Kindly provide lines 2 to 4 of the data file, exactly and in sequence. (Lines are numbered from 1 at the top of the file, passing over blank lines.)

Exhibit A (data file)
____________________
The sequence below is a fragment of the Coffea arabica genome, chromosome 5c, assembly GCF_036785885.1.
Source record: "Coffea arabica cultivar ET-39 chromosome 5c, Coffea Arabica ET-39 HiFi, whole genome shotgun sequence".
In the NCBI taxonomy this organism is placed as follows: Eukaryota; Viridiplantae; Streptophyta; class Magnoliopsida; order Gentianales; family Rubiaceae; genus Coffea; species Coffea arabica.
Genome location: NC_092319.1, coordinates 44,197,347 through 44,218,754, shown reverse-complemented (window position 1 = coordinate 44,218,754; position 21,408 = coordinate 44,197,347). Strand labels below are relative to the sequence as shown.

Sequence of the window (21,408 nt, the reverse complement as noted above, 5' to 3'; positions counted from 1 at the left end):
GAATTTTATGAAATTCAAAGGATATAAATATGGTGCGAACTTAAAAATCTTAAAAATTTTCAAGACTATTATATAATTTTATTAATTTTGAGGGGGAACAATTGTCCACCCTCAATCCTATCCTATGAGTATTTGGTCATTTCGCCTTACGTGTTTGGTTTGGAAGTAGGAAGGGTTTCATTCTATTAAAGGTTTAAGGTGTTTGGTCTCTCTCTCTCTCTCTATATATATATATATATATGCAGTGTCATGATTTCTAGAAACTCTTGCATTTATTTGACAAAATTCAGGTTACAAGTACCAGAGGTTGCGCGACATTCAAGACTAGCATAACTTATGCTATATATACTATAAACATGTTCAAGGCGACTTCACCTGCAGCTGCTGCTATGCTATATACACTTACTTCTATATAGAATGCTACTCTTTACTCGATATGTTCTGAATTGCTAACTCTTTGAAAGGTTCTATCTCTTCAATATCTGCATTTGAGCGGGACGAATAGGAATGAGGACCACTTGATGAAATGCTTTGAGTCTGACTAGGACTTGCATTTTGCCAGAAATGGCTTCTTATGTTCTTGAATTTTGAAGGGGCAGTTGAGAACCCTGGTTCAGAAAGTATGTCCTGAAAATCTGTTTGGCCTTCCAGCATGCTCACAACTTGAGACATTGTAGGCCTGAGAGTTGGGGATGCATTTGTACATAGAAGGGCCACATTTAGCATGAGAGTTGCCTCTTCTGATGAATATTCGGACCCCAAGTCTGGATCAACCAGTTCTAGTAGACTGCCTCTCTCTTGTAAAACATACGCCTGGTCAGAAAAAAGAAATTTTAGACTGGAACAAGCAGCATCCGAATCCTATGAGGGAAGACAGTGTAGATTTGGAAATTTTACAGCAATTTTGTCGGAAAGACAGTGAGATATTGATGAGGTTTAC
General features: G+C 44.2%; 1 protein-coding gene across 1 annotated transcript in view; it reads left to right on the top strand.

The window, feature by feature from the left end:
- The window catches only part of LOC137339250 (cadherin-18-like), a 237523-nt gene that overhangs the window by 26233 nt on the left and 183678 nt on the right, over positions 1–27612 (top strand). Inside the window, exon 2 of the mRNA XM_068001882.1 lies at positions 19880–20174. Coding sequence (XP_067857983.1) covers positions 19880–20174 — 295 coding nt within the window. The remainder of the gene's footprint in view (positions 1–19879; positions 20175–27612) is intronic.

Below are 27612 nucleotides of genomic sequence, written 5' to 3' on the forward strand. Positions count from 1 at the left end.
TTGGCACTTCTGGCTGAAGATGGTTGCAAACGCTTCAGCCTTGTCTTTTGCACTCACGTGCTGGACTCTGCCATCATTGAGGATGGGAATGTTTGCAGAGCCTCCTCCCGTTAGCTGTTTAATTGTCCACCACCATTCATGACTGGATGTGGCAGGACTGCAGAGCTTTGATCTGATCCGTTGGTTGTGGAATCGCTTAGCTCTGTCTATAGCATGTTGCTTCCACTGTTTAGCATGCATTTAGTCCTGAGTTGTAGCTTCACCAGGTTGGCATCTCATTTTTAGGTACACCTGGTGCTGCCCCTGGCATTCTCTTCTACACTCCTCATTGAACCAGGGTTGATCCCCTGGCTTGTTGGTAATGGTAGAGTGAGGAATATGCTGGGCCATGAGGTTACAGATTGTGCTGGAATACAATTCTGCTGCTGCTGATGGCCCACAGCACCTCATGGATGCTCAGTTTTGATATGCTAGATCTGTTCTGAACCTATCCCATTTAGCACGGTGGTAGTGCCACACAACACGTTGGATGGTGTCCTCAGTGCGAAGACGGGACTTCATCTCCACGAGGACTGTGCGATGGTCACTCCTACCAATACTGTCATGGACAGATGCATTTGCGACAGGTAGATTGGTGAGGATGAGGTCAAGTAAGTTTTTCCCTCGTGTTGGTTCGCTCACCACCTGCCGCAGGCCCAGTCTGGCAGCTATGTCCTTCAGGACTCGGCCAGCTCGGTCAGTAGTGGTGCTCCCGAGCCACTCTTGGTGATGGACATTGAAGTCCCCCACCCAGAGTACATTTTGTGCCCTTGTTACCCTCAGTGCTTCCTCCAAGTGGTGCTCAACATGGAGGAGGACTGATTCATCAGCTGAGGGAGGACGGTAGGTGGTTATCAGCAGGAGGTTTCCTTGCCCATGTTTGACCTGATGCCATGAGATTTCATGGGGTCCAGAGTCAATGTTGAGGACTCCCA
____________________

Source record: "Coffea arabica cultivar ET-39 chromosome 5c, Coffea Arabica ET-39 HiFi, whole genome shotgun sequence".
In the NCBI taxonomy this organism is placed as follows: Eukaryota; Viridiplantae; Streptophyta; class Magnoliopsida; order Gentianales; family Rubiaceae; genus Coffea; species Coffea arabica.
Genome location: NC_092319.1, coordinates 44,197,347 through 44,218,754, shown reverse-complemented (window position 1 = coordinate 44,218,754; position 21,408 = coordinate 44,197,347). Strand labels below are relative to the sequence as shown.